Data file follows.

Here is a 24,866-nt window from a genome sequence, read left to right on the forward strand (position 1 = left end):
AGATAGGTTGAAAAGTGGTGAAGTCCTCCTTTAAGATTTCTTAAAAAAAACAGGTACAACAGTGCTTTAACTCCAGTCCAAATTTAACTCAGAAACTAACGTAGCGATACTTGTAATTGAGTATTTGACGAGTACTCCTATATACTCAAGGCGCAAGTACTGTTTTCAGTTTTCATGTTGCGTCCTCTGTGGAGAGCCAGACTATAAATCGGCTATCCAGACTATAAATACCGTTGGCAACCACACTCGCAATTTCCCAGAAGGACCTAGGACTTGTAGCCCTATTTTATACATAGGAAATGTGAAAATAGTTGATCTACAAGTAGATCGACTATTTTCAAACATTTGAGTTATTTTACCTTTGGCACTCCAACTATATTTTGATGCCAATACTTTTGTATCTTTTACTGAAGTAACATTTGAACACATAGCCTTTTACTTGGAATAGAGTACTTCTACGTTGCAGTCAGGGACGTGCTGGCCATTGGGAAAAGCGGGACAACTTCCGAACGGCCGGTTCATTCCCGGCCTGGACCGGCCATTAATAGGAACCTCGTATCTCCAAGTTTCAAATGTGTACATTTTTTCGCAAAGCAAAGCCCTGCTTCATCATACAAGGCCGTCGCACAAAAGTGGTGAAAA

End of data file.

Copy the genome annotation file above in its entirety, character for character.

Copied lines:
Here is a 24,866-nt window from a genome sequence, read left to right on the forward strand (position 1 = left end):
AGATAGGTTGAAAAGTGGTGAAGTCCTCCTTTAAGATTTCTTAAAAAAAACAGGTACAACAGTGCTTTAACTCCAGTCCAAATTTAACTCAGAAACTAACGTAGCGATACTTGTAATTGAGTATTTGACGAGTACTCCTATATACTCAAGGCGCAAGTACTGTTTTCAGTTTTCATGTTGCGTCCTCTGTGGAGAGCCAGACTATAAATCGGCTATCCAGACTATAAATACCGTTGGCAACCACACTCGCAATTTCCCAGAAGGACCTAGGACTTGTAGCCCTATTTTATACATAGGAAATGTGAAAATAGTTGATCTACAAGTAGATCGACTATTTTCAAACATTTGAGTTATTTTACCTTTGGCACTCCAACTATATTTTGATGCCAATACTTTTGTATCTTTTACTGAAGTAACATTTGAACACATAGCCTTTTACTTGGAATAGAGTACTTCTACGTTGCAGTCAGGGACGTGCTGGCCATTGGGAAAAGCGGGACAACTTCCGAACGGCCGGTTCATTCCCGGCCTGGACCGGCCATTAATAGGAACCTCGTATCTCCAAGTTTCAAATGTGTACATTTTTTCGCAAAGCAAAGCCCTGCTTCATCATACAAGGCCGTCGCACAAAAGTGGTGAAAA